What Crimes Trigger Deportability of a Foreign National?

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An individual who is in the United States pursuant to a valid lawful status is subject to deportation if a criminal arrest results in the following:

  • A conviction for a single crime involving moral turpitude that was committed within five years of admission and is punishable by imprisonment of at least one year.
  • Convictions for two or more crimes involving moral turpitude not arising from a single scheme of misconduct.
  • Conviction for an aggravated felony at any time after admission into the United States.
  • A conviction for failing to register as a sex offender.
  • A conviction for a violation of a federal, state, or foreign law or regulation relating to a controlled substance.
  • A conviction relating to a firearm or other destructive device.
  • A conviction for an offense related to espionage, sabotage or treason.
  • A conviction under the Military Selective Service Act or Trading with the Enemy Act.
  • A conviction for high speed flight from an immigration checkpoint.
  • A conviction for an offense related to launching an expedition against a country with which the United States is at peace.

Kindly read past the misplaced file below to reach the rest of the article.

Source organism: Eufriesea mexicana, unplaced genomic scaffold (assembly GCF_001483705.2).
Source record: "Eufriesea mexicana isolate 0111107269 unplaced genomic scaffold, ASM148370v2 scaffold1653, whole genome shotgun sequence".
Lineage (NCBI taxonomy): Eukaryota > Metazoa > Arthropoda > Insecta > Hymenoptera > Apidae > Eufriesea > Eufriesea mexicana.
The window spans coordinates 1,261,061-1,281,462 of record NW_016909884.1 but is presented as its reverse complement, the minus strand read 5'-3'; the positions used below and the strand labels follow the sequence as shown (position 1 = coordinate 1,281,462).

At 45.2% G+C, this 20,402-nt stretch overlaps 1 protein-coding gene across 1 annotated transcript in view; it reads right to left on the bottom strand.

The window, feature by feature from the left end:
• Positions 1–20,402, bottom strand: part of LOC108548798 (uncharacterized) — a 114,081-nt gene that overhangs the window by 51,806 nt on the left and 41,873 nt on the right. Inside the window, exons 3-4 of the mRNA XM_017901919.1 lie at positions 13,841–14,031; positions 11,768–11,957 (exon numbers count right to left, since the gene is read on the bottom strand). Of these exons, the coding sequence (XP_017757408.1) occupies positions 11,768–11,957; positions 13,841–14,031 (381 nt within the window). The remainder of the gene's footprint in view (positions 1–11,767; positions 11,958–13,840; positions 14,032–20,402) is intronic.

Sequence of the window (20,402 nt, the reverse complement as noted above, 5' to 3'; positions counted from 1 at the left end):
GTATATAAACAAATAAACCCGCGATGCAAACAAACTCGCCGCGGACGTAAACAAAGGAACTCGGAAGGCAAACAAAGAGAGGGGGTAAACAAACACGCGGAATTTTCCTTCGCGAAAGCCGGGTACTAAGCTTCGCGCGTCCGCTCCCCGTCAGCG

• A conviction for a crime of domestic violence, stalking, child abuse, child neglect or child abandonment.
  • A conviction relating to human trafficking.

An individual's immigration status or ability to obtain status can be damaged by a criminal conviction. Criminal offenses and their affect on immigration status can be placed into one of three main categories:

  1. Deportability Grounds - An individual who is in the United States pursuant to a valid lawful status is subject to deportation.
  2. Inadmissability Grounds - An individual can be barred from extending their status, changing their status, applying for permanent residency or entering the United States if they are outside the United States. If an individual entered the United States without inspection, he or she will be deemed inadmissible and placed in removal proceedings.